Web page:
Comfort and reward eating are closely related. For treatment purposes we have combined them into one subtype. The interventions that work for reward eating are also applicable to comfort eating and vice versa. Often these two subtypes represent a continuum with joy at one end and alleviating stress or depression at the other. Their origins are similar.
Some patients, even without a history of psycho-sexual trauma, will have developed a strong correlation between food intake and comfort or joy. Oftentimes they were brought up in a household where food was used to soothe a wound or to celebrate a moment. For these patients, every time they put food in their mouth, especially high carbohydrate, high glycemic index type of foods, a strong pleasure response is triggered in the brain powerfully reinforcing the eating behavior. At this point they will continue eating until they run out of comfort food. Any attempt at self-regulation is futile. The best behavioral intervention is premeditated discipline- the skill of stocking your home in a manner to protect you from the impulses that you know will come. Review the chapter on premeditated discipline, then continue to review that chapter periodically. That point cannot be emphasized too much. I have yet to meet a man or woman strong enough to stare down comforting carbohydrates in the midst of psychological pain or loneliness. It’s better to plan to be weak rather than hope to be strong when such moments afflict us.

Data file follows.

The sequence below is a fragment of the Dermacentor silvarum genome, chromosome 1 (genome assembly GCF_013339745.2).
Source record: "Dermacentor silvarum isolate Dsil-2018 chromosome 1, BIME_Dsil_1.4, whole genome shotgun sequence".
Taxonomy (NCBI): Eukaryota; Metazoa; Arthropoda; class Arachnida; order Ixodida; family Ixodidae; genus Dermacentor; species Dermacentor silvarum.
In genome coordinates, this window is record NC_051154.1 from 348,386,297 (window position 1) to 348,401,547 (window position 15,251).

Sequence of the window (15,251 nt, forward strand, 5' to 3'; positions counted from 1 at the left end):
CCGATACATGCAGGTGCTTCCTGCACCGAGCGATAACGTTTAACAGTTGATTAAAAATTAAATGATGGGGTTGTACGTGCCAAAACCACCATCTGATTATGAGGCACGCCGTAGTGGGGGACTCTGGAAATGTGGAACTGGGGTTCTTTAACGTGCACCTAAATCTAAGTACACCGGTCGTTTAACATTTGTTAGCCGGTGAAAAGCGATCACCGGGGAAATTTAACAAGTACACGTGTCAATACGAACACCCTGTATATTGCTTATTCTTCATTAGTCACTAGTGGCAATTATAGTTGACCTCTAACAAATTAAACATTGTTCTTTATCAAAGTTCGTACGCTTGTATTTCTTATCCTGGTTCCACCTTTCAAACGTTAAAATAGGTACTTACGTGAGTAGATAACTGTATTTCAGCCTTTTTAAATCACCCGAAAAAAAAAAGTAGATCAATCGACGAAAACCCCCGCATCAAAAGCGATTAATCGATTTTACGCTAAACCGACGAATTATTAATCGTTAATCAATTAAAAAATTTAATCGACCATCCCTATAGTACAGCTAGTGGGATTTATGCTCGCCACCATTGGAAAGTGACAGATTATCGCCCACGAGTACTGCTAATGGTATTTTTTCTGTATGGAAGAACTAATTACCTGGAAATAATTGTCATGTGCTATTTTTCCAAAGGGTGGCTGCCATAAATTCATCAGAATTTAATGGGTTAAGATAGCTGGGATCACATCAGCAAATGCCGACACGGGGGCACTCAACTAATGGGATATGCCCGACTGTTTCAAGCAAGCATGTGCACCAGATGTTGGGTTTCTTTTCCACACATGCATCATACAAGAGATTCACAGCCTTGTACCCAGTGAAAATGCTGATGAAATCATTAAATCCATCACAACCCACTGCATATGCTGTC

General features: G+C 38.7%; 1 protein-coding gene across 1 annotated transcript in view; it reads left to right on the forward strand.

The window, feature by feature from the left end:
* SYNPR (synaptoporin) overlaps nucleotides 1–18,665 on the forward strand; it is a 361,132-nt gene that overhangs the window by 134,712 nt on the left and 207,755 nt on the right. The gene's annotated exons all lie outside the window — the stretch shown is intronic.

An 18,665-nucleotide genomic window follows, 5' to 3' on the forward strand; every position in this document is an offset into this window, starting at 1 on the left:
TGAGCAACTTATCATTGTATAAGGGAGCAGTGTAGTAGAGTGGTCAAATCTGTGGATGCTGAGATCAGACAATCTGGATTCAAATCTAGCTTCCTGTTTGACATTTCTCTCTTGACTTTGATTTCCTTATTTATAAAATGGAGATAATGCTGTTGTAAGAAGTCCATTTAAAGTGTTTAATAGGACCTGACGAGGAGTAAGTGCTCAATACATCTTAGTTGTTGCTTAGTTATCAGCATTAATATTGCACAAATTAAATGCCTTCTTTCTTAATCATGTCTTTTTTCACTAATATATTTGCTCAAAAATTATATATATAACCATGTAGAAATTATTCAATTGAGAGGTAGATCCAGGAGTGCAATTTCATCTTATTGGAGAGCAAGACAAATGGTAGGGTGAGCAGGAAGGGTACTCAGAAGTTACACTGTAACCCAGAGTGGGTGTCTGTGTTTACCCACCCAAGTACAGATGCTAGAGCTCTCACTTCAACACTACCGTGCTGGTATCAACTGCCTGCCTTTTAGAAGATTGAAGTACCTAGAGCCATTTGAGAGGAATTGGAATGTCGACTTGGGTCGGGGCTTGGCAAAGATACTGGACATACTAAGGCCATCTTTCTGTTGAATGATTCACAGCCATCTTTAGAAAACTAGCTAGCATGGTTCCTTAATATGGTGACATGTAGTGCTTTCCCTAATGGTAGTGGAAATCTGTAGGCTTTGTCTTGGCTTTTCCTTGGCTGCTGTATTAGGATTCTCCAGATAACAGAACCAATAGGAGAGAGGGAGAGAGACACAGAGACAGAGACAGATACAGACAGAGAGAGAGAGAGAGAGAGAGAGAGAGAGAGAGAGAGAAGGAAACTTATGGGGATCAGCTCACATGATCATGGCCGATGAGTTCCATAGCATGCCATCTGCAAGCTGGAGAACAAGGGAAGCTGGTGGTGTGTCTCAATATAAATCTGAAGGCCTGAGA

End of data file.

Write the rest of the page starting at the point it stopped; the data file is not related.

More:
Dr. Stephen Petteruti is board-certified in medical weight loss and family practice. He runs a Functional Medicine Center and has been practicing Medical Weight Loss for over 15 years. For more information about his center and weight loss program, please visit: https://www.im-120.com/Intellectual Medicine 120 is in Warwick, RI.
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